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National Oceanic and Atmospheric Administration

World - Yale Researchers Say Atmospheric Rivers Are Stable For Now — But Change Is On The Way

Yale researchers are charting the course of mighty “rivers” in the sky that are holding steady in the face of climate change — for now.

In future decades, however, climate-induced changes to these atmospheric rivers could drastically increase extreme precipitation events in some parts of the world, they report in a new study published in the journal Nature Climate Change.

Atmospheric rivers — long, winding filaments of intense water vapor — account for as much as 90% of the moisture sent toward the North and South poles. They are thousands of miles long and hundreds of miles wide; globally, they transport more water than the discharge of 27 Mississippi Rivers.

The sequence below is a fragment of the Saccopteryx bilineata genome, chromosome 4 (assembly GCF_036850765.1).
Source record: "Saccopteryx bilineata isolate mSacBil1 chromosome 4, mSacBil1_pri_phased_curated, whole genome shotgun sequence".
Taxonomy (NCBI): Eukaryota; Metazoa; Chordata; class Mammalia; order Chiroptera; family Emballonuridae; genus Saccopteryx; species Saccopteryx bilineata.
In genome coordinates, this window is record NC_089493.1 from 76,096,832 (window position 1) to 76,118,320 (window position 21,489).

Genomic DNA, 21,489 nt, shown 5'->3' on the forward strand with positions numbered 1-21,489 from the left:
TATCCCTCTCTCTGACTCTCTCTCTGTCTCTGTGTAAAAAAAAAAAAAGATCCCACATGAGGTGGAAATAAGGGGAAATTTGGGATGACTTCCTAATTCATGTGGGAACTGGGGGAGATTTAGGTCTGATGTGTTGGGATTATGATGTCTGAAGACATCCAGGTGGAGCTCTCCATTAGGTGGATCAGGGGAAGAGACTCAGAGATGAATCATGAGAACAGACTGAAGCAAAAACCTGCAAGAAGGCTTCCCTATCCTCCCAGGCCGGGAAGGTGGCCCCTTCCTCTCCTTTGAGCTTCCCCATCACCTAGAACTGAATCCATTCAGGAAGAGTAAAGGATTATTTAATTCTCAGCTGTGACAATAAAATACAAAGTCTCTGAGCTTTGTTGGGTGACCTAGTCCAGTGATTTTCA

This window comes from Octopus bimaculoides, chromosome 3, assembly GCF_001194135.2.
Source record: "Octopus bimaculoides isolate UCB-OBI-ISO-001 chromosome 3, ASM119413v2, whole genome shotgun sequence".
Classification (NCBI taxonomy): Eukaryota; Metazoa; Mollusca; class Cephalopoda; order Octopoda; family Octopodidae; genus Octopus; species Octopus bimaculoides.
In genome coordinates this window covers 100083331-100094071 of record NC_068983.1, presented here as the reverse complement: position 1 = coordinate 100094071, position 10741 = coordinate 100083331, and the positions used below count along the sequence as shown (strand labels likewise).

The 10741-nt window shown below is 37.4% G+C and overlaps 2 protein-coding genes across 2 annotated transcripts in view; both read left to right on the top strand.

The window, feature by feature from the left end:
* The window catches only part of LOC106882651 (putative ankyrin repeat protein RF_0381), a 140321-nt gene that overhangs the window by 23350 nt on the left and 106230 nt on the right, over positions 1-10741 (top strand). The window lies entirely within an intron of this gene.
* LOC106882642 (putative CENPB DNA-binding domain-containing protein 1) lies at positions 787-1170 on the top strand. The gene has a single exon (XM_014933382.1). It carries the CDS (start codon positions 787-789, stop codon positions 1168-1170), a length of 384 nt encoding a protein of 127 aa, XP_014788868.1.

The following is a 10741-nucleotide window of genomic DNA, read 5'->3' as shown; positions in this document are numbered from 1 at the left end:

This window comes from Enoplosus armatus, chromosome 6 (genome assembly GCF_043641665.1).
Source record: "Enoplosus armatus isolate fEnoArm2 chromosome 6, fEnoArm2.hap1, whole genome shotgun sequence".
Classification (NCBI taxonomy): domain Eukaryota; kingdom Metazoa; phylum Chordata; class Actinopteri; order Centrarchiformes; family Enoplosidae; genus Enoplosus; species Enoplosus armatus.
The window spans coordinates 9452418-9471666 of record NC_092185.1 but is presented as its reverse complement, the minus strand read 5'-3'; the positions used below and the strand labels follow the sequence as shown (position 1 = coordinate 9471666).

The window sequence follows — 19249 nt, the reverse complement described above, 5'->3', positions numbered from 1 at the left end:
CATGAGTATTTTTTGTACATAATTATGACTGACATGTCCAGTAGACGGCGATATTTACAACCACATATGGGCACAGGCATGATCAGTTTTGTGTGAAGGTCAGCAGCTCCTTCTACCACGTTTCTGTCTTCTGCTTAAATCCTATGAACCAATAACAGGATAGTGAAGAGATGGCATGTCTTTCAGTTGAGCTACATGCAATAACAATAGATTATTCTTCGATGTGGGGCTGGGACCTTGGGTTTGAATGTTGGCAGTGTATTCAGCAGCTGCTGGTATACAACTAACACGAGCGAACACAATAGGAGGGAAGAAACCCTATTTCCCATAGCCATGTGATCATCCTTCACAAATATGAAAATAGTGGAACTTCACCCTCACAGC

And yet their meanderings have been somewhat mysterious.

Despite decades of climate change, caused in part by a significant rise in greenhouse gas emissions, atmospheric rivers have remained stable. Scientists have detected no dramatic shifts in the intensity of these huge plumes of moisture.

Yale researchers Seung Hun Baek and Juan Lora offer an explanation for this in the new study. They highlight two influences on atmospheric rivers that have, thus far, counterbalanced each other: rising levels of greenhouse gases, which have a warming effect on the atmosphere and allow for more atmospheric water vapor, and industrial aerosols, which have a cooling (and drying) effect.

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